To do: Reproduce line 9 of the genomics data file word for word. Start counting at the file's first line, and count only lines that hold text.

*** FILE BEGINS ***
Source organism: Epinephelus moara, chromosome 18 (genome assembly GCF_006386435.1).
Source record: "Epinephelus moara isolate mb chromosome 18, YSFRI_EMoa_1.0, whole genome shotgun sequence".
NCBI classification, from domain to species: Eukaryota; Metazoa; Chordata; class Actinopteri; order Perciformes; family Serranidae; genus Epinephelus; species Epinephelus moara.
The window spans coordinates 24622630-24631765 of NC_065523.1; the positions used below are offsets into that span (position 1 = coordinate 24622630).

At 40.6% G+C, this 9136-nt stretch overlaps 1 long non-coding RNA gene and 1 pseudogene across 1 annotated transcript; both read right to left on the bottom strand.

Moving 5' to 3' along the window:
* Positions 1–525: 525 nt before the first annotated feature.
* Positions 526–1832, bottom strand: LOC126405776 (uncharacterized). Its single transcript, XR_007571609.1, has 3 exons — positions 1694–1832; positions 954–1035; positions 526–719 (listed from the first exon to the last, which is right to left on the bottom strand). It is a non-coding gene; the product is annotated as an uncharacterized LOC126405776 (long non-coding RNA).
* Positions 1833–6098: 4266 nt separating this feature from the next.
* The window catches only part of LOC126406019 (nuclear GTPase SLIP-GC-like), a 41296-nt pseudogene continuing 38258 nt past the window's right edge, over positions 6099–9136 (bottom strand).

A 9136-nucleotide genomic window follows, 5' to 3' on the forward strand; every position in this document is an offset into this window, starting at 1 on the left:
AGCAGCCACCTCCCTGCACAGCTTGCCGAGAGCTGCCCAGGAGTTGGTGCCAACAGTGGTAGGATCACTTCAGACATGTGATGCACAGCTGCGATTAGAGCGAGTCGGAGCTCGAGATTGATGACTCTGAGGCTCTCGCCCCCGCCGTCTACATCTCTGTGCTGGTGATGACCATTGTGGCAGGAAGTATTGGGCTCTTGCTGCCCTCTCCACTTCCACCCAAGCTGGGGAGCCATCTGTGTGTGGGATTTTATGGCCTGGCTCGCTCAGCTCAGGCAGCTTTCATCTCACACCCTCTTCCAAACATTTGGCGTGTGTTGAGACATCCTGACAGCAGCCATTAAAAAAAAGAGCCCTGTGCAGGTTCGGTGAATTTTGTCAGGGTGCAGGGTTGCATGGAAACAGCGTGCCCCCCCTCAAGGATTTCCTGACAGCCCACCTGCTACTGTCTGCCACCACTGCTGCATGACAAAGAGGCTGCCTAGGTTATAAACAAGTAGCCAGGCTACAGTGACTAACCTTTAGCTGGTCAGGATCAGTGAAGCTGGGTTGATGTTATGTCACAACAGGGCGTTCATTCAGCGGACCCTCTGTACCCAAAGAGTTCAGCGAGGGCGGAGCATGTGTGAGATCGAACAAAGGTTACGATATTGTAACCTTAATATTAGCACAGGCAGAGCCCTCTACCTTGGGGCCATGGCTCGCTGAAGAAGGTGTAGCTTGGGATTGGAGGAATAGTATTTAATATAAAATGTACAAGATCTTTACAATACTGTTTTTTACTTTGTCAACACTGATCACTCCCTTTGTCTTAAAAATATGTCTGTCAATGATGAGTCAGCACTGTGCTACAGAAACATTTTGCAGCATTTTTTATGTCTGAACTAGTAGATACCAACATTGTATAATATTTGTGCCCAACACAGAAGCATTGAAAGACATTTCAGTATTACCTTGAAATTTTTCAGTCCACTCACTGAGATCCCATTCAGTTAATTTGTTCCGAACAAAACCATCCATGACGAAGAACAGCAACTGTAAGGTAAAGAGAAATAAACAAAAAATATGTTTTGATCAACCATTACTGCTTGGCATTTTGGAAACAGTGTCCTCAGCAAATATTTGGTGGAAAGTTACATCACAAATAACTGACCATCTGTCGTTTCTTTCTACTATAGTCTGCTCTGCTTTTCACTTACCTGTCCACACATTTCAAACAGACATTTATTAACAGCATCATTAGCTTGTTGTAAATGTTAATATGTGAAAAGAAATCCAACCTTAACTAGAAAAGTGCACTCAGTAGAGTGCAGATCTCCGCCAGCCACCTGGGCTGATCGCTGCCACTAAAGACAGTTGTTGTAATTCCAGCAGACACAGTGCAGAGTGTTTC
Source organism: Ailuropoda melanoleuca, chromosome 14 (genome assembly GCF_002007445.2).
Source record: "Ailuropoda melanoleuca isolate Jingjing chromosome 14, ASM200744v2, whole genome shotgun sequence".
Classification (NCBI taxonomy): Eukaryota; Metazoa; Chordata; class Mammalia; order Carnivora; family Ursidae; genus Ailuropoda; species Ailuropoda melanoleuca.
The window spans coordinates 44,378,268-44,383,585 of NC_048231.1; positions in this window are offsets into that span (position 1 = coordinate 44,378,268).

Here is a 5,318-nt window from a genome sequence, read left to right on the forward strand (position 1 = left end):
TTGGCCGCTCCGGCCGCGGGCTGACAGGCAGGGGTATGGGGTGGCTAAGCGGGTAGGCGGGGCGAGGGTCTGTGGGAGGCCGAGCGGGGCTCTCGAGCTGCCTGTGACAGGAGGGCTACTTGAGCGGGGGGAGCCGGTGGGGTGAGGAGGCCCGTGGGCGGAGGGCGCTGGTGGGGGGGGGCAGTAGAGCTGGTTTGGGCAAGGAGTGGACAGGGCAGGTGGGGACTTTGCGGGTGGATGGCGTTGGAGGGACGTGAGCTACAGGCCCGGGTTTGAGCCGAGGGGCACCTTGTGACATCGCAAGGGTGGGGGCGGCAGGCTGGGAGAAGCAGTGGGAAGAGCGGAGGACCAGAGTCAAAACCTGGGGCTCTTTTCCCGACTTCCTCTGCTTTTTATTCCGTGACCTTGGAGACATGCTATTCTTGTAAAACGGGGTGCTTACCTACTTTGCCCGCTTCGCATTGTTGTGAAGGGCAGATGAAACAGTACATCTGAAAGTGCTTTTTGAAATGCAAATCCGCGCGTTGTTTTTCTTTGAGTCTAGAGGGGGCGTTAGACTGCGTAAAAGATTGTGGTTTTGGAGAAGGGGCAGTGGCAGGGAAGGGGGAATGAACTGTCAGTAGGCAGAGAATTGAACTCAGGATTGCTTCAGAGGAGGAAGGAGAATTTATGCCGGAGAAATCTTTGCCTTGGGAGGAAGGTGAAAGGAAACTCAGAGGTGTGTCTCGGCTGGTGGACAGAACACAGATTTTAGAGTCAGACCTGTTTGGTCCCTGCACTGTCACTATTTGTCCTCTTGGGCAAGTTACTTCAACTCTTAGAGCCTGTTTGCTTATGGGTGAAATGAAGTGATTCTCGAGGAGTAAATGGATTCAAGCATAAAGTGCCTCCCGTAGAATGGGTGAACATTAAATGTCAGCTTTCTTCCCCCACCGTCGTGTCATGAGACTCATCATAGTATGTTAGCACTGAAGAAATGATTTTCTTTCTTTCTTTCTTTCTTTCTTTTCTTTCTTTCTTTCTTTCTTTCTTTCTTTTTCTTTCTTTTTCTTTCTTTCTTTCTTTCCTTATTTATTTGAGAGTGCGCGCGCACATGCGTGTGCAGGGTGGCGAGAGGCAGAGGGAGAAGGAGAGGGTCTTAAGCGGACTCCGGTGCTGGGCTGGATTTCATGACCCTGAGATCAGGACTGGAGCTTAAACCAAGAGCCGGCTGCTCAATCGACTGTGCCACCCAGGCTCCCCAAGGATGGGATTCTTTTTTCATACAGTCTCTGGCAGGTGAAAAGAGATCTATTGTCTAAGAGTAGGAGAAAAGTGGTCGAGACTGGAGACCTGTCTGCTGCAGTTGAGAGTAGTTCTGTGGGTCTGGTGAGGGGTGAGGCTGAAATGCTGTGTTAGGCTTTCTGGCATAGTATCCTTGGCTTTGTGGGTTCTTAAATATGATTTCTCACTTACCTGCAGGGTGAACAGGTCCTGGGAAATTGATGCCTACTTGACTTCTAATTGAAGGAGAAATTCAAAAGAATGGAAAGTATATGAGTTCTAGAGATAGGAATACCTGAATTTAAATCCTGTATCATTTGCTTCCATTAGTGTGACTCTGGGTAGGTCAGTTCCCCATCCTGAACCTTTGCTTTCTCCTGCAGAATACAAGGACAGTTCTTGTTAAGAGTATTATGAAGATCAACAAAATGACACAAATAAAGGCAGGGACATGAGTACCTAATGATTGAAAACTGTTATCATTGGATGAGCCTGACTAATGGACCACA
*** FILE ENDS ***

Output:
* Positions 1833–6098: 4266 nt separating this feature from the next.